There was actually much more to the code than what I’ve described. I was up to nearly 400 lines, and the only thing I had to show for it was a window with a black square. It was mostly OOP boilerplate code. 400 lines is incredibly tiny in the grand scheme of things, but for a project of the size I was working on, it was too much. The design was already beginning to break down and become hard to maintain. Various things in the C++ language were also starting to annoy me. I decided that it was time to do a complete rewrite; in Python.

Things are going smoothly now. 30 lines of Python has replaced my 400 lines of C++, and the code does more. I’m also back to my old way of programming, where I just write code that does things rather than worrying about OO design. I can attribute my increased productivity to one or more of a few factors:

  • Object Obssessed Programming is stupid.
  • OOP design is really hard, and I just had a cruddy design.
  • Python is a far better and more productive language than C++.

The third one seems likely. A lot of the best programmers I know despise C++. The second one is probably true too. You can’t slap together OO code and have it be perfectly maintainable, and you can’t become an OO developer overnight. Designing large systems, and designing them well, takes practice. You can probably tell that I haven’t practiced too much.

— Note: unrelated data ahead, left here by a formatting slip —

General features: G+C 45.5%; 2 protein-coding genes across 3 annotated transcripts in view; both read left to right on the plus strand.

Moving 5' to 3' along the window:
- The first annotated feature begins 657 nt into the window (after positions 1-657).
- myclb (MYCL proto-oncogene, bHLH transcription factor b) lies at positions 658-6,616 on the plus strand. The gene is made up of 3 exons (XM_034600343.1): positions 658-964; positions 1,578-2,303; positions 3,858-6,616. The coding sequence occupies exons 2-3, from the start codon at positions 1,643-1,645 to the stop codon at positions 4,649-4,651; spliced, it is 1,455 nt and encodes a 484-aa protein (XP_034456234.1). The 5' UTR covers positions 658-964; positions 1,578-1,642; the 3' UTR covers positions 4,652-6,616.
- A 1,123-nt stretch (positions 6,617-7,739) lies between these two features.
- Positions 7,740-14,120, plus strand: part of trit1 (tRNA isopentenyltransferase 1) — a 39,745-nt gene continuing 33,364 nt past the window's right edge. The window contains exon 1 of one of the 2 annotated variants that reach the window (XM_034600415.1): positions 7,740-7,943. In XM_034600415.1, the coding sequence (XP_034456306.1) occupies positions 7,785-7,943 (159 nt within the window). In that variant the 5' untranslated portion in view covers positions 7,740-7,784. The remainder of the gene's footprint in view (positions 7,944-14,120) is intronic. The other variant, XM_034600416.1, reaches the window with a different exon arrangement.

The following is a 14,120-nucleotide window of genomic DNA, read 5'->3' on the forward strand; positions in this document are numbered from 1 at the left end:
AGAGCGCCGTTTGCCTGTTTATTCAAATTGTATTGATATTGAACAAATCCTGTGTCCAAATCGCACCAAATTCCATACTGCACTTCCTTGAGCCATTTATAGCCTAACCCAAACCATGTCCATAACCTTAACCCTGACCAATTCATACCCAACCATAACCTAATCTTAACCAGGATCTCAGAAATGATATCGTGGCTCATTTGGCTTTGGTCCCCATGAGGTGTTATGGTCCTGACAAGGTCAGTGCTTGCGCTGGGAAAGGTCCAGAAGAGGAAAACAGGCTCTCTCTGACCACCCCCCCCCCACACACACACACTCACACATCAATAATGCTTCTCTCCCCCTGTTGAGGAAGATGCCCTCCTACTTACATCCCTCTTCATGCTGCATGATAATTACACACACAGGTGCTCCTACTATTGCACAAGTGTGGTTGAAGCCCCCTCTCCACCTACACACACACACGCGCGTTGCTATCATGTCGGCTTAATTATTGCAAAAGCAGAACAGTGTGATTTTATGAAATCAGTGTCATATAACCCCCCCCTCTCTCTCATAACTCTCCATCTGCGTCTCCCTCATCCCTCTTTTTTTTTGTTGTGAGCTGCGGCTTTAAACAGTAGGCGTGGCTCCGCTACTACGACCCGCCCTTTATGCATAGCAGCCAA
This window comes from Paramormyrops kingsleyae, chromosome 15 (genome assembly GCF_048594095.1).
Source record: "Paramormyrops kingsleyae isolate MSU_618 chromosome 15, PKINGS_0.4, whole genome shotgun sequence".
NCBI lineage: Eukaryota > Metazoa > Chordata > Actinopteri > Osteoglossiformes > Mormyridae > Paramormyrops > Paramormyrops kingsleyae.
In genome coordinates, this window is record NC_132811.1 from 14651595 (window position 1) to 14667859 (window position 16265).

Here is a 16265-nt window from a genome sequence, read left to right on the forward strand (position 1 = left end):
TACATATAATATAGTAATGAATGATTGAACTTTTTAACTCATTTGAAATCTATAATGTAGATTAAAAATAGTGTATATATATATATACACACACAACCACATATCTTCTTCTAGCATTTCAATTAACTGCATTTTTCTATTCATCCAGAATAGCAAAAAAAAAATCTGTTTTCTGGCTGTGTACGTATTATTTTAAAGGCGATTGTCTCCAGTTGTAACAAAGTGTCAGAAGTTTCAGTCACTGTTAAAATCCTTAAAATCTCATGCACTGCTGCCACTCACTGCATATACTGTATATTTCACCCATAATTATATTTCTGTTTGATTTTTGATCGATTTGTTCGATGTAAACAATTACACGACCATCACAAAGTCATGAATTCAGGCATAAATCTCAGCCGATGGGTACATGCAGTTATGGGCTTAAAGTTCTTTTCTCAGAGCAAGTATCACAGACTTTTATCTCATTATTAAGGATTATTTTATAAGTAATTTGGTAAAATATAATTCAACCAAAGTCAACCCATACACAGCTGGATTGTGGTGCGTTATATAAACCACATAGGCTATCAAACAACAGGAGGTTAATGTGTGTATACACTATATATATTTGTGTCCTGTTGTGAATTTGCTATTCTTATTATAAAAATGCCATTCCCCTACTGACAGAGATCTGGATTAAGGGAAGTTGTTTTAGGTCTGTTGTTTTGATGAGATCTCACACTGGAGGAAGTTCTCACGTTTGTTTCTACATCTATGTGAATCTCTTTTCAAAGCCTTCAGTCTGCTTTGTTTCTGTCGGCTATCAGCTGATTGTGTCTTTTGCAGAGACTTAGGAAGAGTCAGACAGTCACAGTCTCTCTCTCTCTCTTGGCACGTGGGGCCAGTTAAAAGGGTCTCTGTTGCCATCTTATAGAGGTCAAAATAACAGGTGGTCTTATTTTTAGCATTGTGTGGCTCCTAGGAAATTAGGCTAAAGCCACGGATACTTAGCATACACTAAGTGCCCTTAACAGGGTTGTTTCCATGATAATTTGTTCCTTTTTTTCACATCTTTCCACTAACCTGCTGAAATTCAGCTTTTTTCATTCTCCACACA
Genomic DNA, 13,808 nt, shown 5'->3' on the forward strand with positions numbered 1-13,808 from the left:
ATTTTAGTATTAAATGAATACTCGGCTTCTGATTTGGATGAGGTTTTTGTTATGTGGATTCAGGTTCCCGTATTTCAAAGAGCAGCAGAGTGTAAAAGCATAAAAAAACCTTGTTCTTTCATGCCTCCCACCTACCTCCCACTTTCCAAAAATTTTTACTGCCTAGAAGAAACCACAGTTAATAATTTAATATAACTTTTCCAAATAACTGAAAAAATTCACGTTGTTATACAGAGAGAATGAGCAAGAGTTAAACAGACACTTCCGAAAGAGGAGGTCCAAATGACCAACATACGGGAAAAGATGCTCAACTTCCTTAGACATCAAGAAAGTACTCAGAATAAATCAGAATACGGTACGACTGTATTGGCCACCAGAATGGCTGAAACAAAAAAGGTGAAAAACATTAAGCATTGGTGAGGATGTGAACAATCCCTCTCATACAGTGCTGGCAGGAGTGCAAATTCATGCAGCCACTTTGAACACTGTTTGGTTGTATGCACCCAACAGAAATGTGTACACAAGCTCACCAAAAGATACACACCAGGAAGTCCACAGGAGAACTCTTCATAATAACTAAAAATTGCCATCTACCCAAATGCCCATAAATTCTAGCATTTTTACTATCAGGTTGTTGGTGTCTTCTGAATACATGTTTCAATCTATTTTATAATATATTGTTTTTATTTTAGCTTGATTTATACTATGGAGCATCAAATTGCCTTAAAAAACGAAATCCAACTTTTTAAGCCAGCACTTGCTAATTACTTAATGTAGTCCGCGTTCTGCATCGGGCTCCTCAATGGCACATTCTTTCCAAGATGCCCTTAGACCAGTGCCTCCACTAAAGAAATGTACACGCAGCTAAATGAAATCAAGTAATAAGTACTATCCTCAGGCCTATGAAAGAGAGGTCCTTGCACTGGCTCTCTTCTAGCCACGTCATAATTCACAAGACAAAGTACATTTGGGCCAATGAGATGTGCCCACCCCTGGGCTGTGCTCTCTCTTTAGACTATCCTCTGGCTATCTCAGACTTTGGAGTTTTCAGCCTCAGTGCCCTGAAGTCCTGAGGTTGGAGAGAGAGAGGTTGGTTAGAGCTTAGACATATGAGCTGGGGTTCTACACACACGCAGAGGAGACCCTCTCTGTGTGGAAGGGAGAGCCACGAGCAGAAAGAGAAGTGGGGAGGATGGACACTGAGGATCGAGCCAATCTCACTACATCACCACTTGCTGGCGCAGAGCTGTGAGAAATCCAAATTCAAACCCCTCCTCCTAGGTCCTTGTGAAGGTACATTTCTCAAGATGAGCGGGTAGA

The first one is the one that I’ve been thinking about lately, and I believe that it’s a true statement. Object Oriented Programming can be a good thing; Object Obsessed Programming cannot.

What’s Object Obsessed Programming, you ask? It’s when people go overboard on OO design; they stress out about getting it Just Right. Which is what I did. I started fussing about what should be public and private, who should inherit from who, and the like. I thought that by getting everything right, I would have a wonderfully written program. I ended up with a horrible one.

Smalltalk (the first OO language) was fairly simple. Member functions were public, variables were private, and classes could singly inherit from each other. Objects were useful data structures; they were there to help you, not hurt you.

Today, OO languages have added all sorts of weird features and terms: public, private, protected, virtual, abstract, the list goes on and on. In their quest to make all ideas enforceable, they severely limited programmer productivity. We have developers who are thinking about whether to have SingletonXMLParser inherit from SingletonTemplate or XMLObject, and they shouldn’t be. They should be writing code that gets things done.